|A silverpoint drawing by Doris Stock, made in 1789. “Wolfgang Amadè Mozart, as he usually spelled his name, was a small man with a plain, pockmarked face, whose most striking feature was a pair of intense blue-gray eyes. When he was in a convivial mood, his gaze was said to be warm, even seductive.”
—Alex Ross, “The Storm of Style,” in Listen to This
Mozart scares me. And not just because he could write a melody like this, or orchestrate it the way he did. Not just because this is one of three complete symphonies he composed in less than two months during the summer of 1788. Not just because he was 23 years younger than me when he wrote it, and only 3 years from his death. And not just because G Minor is an obviously frightening key. The thing that scares me most is that he named it Symphony Number 40 in G Minor. That’s serial killer shit. This should be called The Death of Heaven, or A Woman Scorned, or at least The Fire At Kelly’s Place. Numbers and key signatures should not be used as titles for works of art.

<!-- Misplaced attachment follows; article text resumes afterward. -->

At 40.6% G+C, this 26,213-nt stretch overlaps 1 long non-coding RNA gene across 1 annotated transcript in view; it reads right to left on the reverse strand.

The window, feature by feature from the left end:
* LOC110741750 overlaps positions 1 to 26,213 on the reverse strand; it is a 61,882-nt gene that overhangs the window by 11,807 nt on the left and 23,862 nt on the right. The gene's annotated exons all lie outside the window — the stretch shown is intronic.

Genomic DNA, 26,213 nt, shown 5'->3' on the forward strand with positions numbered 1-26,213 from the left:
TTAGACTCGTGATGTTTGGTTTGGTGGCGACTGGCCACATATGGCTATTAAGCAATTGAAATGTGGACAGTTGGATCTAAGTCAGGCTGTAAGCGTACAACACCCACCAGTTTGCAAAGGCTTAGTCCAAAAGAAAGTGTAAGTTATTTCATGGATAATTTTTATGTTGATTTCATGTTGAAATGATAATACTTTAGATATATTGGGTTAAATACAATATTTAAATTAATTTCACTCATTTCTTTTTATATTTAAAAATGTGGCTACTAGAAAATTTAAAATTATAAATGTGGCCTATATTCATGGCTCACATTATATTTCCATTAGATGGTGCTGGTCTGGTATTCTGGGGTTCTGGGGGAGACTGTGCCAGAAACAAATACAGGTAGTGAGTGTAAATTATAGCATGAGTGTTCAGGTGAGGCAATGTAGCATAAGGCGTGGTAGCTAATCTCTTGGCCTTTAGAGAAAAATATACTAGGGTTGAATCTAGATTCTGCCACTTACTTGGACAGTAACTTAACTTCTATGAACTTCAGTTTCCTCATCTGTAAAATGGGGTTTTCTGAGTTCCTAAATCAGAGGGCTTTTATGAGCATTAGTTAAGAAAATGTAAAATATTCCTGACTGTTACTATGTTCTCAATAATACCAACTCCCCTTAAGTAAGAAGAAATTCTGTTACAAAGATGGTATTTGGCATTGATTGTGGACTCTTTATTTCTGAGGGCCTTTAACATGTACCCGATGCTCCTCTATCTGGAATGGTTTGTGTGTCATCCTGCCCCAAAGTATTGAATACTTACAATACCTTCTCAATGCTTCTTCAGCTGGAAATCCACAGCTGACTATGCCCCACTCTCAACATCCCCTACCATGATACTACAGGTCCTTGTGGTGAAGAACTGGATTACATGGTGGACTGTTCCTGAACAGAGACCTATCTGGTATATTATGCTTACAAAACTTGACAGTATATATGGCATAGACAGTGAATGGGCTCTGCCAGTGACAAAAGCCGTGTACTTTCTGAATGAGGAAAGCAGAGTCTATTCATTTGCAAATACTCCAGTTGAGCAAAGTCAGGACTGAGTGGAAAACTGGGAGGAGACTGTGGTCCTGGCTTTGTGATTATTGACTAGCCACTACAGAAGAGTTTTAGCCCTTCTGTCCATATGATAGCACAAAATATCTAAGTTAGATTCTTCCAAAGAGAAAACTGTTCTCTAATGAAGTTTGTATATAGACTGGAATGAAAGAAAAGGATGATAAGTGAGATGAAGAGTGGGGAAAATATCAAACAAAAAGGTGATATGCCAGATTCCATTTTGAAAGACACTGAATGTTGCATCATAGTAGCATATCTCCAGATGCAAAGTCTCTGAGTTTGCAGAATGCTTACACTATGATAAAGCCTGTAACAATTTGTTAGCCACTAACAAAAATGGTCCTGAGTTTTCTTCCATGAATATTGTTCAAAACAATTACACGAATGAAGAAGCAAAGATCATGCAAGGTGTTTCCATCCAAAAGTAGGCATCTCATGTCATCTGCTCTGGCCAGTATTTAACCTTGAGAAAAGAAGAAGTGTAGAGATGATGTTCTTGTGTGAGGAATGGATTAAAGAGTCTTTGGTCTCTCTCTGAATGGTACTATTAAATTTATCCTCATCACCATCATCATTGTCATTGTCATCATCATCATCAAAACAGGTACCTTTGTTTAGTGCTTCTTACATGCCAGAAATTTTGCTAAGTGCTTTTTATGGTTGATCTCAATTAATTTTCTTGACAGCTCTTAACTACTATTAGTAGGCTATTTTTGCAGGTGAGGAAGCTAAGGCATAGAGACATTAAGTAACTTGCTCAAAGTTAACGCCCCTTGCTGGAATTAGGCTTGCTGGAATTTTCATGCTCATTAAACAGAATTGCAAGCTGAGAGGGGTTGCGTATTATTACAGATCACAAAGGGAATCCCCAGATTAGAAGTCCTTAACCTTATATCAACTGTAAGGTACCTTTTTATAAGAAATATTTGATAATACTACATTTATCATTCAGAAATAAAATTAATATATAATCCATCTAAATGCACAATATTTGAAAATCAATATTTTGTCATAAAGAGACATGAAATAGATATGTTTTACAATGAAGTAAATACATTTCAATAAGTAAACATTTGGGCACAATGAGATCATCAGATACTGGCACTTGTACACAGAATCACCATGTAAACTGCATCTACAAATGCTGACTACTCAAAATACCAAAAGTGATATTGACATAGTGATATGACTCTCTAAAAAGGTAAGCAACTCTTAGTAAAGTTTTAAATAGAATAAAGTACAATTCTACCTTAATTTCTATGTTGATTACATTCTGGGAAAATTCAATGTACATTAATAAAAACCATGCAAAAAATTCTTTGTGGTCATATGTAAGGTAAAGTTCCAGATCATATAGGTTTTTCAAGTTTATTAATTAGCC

There’s a philosophical argument to be made that an infinite number of monkeys tapping an infinite number of keyboards would someday create this exact work, but we all know that’s bullshit. Nobody who ever lived or ever will live except Wolfgang Amadeus Mozart could write this.
Here’s a clip of Lenny taking the band through their paces. It’s over a half-hour long which is a length that can be intimidating but it is the first movement, about nine minutes long, that really uncorks the crazy. If you make it to the third movement you’ll be glad you did for the woodwinds alone, and the end is a deep cleansing breath.
Put it on in the background, if you think you can. It will be the foreground before you know what hit you.